The Kenya Research Program

The Overbaugh lab is an integral part of the Kenya Research Program, which includes investigators with diverse expertise, including researchers and clinicians in Seattle at Fred Hutch and the University of Washington and in Kenya, at the University of Nairobi and a variety of other research institutions and hospitals.

Key Collaborating Institutions

Kenya collaborating institutions
Speaker at symposium

Kenya Research Sites

Kenya research sites
Overbaugh lab members in Kenya

This collaborative team has worked together for more than two decades, pioneering the concept of interdisciplinary, international HIV research. The team has published more than 400 peer-reviewed publications during that time and remains at the forefront of collaborative international HIV research.

Program Statistics 

  • ~$15 million/year in research funding
  • 27 faculty at UW/Fred Hutch/UON/KNH/KEMRI
    • 18 in professor track
  • 33 current trainees
    • 12 postdoctoral
    • 21 predoctoral, including MD/PhD, PhD, MPH
  • 18 US-based staff
  • ~80 Kenyan-based staff

Program Impact

  • ->400 peer-reviewd publications
  • >40 currently active projects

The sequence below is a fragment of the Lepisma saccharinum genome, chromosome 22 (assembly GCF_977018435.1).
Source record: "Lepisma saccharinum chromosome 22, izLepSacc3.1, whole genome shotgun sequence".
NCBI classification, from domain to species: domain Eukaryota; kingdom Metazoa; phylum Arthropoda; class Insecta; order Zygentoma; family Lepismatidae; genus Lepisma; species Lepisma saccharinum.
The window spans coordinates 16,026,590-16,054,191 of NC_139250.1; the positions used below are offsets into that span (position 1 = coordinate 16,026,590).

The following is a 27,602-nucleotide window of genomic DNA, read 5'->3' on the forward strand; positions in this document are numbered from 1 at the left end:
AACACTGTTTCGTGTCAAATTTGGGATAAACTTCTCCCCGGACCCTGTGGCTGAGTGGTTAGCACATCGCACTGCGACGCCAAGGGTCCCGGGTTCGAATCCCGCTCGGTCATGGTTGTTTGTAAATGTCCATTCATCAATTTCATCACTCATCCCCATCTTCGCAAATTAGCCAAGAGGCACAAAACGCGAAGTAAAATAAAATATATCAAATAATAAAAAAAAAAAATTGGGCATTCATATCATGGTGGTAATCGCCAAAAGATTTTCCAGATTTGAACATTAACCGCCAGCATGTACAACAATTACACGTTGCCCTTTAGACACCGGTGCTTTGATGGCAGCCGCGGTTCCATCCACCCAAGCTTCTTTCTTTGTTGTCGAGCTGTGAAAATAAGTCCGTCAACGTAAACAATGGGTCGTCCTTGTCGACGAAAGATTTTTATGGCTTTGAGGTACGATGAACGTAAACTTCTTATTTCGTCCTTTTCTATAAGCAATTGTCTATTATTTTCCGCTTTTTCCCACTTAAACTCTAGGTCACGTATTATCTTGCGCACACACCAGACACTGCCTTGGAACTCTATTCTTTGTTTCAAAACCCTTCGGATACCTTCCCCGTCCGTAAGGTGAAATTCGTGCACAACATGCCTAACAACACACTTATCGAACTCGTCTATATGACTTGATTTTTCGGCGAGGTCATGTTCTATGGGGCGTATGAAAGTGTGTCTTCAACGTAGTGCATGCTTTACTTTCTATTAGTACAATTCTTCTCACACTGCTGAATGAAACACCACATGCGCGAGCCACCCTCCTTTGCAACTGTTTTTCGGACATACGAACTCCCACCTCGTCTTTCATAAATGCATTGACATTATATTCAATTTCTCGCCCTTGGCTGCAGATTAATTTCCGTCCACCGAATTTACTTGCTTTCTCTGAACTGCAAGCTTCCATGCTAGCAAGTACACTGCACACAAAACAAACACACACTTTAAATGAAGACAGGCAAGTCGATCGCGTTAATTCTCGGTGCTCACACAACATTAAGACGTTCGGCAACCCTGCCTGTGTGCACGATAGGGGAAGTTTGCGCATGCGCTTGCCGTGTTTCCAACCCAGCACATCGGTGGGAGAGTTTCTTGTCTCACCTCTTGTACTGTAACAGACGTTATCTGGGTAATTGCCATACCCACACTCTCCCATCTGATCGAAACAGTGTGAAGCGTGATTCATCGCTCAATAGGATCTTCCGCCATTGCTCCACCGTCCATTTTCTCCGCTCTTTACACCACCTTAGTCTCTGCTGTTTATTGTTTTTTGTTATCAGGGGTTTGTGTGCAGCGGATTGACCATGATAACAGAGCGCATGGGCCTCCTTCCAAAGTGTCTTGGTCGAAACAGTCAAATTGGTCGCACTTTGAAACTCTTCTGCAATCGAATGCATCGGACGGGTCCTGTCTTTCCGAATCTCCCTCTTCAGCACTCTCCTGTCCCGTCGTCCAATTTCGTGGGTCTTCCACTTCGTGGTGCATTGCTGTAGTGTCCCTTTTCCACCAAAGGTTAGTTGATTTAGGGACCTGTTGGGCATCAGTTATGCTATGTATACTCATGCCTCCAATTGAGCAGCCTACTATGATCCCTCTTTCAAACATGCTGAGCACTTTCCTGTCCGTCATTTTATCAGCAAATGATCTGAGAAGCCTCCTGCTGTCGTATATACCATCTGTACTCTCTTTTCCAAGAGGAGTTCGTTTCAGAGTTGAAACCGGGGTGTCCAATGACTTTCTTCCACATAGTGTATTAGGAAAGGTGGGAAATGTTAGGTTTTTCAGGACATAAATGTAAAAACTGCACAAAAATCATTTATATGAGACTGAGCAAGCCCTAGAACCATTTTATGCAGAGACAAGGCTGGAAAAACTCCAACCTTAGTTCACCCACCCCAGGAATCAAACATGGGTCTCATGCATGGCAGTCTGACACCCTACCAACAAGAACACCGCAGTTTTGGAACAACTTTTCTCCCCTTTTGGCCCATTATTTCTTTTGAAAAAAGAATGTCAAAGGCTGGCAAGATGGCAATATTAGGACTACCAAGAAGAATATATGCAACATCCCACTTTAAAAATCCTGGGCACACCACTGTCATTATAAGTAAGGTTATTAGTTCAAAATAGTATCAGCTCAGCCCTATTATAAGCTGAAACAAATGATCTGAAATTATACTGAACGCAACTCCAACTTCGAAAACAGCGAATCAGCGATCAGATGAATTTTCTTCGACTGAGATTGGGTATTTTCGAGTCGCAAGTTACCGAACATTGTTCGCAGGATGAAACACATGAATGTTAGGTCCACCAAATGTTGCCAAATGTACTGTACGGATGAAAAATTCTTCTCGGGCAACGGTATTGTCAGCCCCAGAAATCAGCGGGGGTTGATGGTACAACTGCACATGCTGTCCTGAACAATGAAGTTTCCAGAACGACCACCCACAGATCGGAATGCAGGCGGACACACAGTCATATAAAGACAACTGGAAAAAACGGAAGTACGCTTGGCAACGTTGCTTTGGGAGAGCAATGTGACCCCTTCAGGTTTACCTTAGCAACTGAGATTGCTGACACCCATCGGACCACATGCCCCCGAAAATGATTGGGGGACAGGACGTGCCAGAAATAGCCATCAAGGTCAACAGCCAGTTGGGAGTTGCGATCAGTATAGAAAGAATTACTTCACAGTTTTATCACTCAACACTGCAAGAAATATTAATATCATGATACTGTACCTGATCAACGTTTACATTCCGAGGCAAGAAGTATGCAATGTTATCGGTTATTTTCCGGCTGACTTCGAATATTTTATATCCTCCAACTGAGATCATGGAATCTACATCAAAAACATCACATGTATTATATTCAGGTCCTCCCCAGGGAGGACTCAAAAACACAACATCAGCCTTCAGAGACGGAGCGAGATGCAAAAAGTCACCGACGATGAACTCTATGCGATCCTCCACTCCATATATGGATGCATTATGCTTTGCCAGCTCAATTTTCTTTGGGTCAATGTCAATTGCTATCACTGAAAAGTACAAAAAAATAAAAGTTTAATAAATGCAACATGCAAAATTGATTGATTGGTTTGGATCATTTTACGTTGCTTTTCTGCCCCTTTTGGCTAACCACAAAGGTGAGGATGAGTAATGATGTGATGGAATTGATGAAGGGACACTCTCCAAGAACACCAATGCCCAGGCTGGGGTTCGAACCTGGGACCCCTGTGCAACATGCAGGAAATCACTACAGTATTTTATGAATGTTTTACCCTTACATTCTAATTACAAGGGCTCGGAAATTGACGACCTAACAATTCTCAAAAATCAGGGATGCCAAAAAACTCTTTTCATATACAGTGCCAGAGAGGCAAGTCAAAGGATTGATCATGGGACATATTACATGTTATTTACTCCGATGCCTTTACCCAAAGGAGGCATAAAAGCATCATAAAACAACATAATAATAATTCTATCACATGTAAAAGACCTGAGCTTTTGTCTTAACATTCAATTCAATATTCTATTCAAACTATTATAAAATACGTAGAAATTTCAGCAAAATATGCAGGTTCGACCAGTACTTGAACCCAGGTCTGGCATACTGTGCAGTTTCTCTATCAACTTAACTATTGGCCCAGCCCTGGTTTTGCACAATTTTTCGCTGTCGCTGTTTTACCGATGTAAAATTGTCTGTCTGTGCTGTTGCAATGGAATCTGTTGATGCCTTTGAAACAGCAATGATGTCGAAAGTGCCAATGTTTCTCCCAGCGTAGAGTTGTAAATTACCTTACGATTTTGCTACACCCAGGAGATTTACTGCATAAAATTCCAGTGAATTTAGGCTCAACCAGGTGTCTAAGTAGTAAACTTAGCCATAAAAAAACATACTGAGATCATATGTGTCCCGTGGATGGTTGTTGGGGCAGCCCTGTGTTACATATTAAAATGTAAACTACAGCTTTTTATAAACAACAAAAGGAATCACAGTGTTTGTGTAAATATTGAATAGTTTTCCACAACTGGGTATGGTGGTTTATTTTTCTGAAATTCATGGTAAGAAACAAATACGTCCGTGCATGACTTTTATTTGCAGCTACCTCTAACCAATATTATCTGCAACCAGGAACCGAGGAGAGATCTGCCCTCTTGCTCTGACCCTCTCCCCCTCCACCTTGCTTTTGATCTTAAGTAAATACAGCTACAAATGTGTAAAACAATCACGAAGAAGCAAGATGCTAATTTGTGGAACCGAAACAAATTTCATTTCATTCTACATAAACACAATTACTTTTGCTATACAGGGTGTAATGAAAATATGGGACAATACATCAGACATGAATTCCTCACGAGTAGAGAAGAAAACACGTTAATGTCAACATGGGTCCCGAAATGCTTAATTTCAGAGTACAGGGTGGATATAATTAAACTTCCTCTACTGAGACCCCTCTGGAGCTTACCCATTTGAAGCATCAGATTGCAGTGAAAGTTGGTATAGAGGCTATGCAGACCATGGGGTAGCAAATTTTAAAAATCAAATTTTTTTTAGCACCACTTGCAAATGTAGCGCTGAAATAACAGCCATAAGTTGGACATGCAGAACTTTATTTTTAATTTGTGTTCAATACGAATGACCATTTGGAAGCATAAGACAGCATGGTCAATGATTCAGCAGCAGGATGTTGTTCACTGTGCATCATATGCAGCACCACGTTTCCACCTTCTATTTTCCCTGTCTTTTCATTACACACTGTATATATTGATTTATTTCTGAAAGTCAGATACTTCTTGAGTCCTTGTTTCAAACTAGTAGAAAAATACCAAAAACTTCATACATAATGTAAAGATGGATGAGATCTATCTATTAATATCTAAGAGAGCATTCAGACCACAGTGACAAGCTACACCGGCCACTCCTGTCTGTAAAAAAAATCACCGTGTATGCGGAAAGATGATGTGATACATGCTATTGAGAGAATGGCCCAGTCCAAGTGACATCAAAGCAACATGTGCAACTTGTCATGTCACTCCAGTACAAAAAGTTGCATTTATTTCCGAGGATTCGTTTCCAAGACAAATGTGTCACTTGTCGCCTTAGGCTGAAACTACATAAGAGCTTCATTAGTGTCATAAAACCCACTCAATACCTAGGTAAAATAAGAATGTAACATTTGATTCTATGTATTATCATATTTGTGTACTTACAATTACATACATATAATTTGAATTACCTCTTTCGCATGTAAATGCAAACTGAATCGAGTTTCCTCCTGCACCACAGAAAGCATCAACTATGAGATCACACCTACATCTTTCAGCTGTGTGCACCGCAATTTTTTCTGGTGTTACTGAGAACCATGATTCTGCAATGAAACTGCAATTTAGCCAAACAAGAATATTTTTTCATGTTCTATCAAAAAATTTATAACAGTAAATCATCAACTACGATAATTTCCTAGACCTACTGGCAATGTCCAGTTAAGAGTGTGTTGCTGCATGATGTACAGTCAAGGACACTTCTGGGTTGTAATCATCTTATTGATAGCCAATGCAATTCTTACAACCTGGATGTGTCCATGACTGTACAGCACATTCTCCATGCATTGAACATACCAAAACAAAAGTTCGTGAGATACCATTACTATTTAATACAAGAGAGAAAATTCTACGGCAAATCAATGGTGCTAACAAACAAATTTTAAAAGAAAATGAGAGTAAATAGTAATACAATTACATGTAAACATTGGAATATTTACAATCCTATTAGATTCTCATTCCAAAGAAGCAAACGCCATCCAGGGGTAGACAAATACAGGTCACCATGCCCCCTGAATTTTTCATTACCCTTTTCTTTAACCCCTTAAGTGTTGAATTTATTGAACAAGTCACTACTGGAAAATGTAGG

• >30 clinical trials completed
  • >20 ID Fellows from UW
  • Health impact on HIV prevention, treatment - from discovery to implementation and evaluation
  • Numerous trainees in leadership positions


The Kenya Research Program has a strong track record in mentoring

This interdisciplinary research effort was forged by Joan Kreiss, an epidemiologist and clinician who first described the spread of HIV-1 in East Africa in 1985 and Julie Overbaugh, who joined forces with the Kreiss team in 1993. Since its inception, a major focus of the team has been on mentoring, and multiple faculty within the KRP have won mentoring awards, including several former trainees of Drs. Kreiss and Overbaugh such as Grace John-Stewart, who now leads the University of Washington program.

Graphical chart of mentoring